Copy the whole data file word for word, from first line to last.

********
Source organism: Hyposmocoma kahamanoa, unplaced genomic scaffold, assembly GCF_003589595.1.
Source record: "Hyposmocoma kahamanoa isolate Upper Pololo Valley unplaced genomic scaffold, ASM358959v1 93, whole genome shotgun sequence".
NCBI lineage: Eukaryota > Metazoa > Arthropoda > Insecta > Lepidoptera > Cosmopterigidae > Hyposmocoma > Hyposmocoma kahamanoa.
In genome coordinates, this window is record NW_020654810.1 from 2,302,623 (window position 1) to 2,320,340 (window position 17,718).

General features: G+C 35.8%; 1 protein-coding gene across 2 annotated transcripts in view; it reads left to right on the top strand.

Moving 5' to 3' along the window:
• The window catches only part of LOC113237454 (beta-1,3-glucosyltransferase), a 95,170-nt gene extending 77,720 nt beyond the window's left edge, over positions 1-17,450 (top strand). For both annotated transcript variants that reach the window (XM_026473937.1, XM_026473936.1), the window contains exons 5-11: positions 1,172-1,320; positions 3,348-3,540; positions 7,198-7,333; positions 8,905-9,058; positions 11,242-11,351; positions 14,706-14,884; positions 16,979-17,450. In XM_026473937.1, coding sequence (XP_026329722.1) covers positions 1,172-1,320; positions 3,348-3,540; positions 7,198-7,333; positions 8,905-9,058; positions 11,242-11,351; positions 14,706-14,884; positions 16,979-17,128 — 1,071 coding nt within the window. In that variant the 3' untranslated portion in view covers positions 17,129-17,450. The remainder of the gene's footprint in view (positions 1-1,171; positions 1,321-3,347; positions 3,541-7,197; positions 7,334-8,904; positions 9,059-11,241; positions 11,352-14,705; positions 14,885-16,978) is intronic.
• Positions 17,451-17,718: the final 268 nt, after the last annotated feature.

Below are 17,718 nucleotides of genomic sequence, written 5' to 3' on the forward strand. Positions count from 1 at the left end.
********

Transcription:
Source organism: Hyposmocoma kahamanoa, unplaced genomic scaffold, assembly GCF_003589595.1.
Source record: "Hyposmocoma kahamanoa isolate Upper Pololo Valley unplaced genomic scaffold, ASM358959v1 93, whole genome shotgun sequence".
NCBI lineage: Eukaryota > Metazoa > Arthropoda > Insecta > Lepidoptera > Cosmopterigidae > Hyposmocoma > Hyposmocoma kahamanoa.
In genome coordinates, this window is record NW_020654810.1 from 2,302,623 (window position 1) to 2,320,340 (window position 17,718).

General features: G+C 35.8%; 1 protein-coding gene across 2 annotated transcripts in view; it reads left to right on the top strand.

Moving 5' to 3' along the window:
• The window catches only part of LOC113237454 (beta-1,3-glucosyltransferase), a 95,170-nt gene extending 77,720 nt beyond the window's left edge, over positions 1-17,450 (top strand). For both annotated transcript variants that reach the window (XM_026473937.1, XM_026473936.1), the window contains exons 5-11: positions 1,172-1,320; positions 3,348-3,540; positions 7,198-7,333; positions 8,905-9,058; positions 11,242-11,351; positions 14,706-14,884; positions 16,979-17,450. In XM_026473937.1, coding sequence (XP_026329722.1) covers positions 1,172-1,320; positions 3,348-3,540; positions 7,198-7,333; positions 8,905-9,058; positions 11,242-11,351; positions 14,706-14,884; positions 16,979-17,128 — 1,071 coding nt within the window. In that variant the 3' untranslated portion in view covers positions 17,129-17,450. The remainder of the gene's footprint in view (positions 1-1,171; positions 1,321-3,347; positions 3,541-7,197; positions 7,334-8,904; positions 9,059-11,241; positions 11,352-14,705; positions 14,885-16,978) is intronic.
• Positions 17,451-17,718: the final 268 nt, after the last annotated feature.

Below are 17,718 nucleotides of genomic sequence, written 5' to 3' on the forward strand. Positions count from 1 at the left end.